3. RISC-V ISA and Foundation Overview by Rick O’Connor, Executive Director, RISC-V Foundation

    Started as an educational tool at UC Berkeley in 2010; x-86 and ARM were considered too complex and riddled with IP issues to be useful to teach to students. ISA is the most important interface in a computer system – it is where the software meets the hardware. Then, why do we not have a successful, free and open standard for an ISA when everything else seems to have one (or many)? Most CPU chips are SoCs with many ISAs. Rick thinks RISC-V can be that one “OpenISA” standard. It is simple (far smaller than commercial ISAs), modular (multiple standard extensions), stable (base and standard extensions are frozen FOREVER: additions via optional extensions, not new versions) and has a clean-slate design (clear separation between user and priveleged ISA).

    RISC-V Foundation incorporated in August 2015. The ISA and related standards shall remain open and license-free to all parties. Roughly 200 members in the foundation. New focus for RISC-V foundation is Big Data and Fast Data (think quick decision making – autonomous vehicles). Both Western Digital and Nvidia (Falcon controller) have started using RISC-V components. The western digital deal is projected to manufacture >1 billion RISC-V cores.

  4. “Digital Echoes: Understanding Patterns of mass violence with data and statistics”, Patrick Ball, director of research, human rights data analytics group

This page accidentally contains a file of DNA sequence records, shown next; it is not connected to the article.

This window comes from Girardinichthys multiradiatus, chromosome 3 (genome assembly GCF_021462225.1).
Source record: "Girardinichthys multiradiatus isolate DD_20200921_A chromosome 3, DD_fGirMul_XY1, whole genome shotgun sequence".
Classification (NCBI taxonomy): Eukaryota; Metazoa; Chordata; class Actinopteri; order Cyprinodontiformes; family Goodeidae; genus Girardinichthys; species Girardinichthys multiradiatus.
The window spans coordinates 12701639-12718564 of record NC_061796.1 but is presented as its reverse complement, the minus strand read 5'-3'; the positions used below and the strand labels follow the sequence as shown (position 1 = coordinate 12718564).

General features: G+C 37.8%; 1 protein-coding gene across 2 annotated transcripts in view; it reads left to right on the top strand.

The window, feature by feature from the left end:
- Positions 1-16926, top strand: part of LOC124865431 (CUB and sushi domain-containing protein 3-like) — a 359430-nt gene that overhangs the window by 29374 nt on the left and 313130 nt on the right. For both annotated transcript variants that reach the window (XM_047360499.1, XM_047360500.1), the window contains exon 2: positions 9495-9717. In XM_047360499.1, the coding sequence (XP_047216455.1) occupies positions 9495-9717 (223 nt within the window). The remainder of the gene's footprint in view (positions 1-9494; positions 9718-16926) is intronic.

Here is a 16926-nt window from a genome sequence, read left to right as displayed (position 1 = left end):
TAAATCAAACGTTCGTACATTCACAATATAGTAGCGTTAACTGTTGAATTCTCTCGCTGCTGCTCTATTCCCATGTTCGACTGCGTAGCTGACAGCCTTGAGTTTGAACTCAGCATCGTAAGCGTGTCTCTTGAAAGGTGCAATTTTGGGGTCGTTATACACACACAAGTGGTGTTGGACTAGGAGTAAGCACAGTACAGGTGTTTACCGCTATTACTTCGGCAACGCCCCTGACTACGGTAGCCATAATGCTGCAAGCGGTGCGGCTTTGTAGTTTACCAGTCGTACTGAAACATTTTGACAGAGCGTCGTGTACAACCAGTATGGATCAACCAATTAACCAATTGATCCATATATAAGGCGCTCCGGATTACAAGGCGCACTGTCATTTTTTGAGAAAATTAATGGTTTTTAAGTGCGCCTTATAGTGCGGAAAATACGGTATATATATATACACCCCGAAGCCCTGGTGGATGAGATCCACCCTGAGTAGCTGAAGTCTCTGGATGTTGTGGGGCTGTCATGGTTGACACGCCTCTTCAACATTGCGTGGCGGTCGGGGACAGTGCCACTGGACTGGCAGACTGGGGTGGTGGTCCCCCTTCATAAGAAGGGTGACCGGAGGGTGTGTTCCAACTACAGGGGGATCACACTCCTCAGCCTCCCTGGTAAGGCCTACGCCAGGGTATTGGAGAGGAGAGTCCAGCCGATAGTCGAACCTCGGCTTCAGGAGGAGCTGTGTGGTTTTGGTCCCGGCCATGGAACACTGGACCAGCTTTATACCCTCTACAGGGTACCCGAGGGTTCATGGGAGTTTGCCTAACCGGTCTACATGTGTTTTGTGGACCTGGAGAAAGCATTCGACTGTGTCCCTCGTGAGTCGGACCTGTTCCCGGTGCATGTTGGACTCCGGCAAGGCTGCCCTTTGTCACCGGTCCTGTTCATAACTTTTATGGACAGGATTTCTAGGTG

People and institutions that commit mass violence nearly always lie about it. The lies are often grotesque and easily disproven. The trial of former President of Chad: documents of the secret police found in the trash. These were cleaned and organized by volunteers. Calculated mortality rate by counting the number of prisoners in the secret police’s prisons. Daily mortality rate went as high as 0.62 per 100. 1.3-4.1 times graetr than US prisoners in Japanese custody in WW2 (which was considered a war crime then). This rebutted the defense’s claim that the conditions in the prisons were acceptable. This trial was a rare win for the human rights community. Ongoing case: finding hidden graves in Mexico. By getting loads of information about counties within Mexico they tried to predict which counties will have hidden graves. Decent results- able to predict correct counties in vast majority of cases. These are the positive uses of ML, now we talk about the negative. Predictive policing is one. Predictive policing doesn’t learn occurence of crime, it learns police records! Thus, it doesn’t predict where crime will occur, it predicts where police enforcement will take place. Case study- drug crimes. Drug usage is everywhere in California, but enforcement is mostly in minority areas. Now when the predictive policing algo was applied, white crime is almost completely ignored and minorities are unduly overpoliced, resulting in a feedback loop. This isn’t predictive policing this is actually predicting policing – we’re merely predicting where the police will go if they follow our model. When you design a social ML model, ask yourself, what’s the cost of being wrong? Do you simply waste resources or do we affect people’s lives? Patrick concluded the talk by highlighting a positive prosecution in a Guatemalan case where illegal police orders were revealed by trawling through old records.

  5. Preventing CPU Side-channel Attacks with Kernel Tracking – Marian Marinov, SiteGround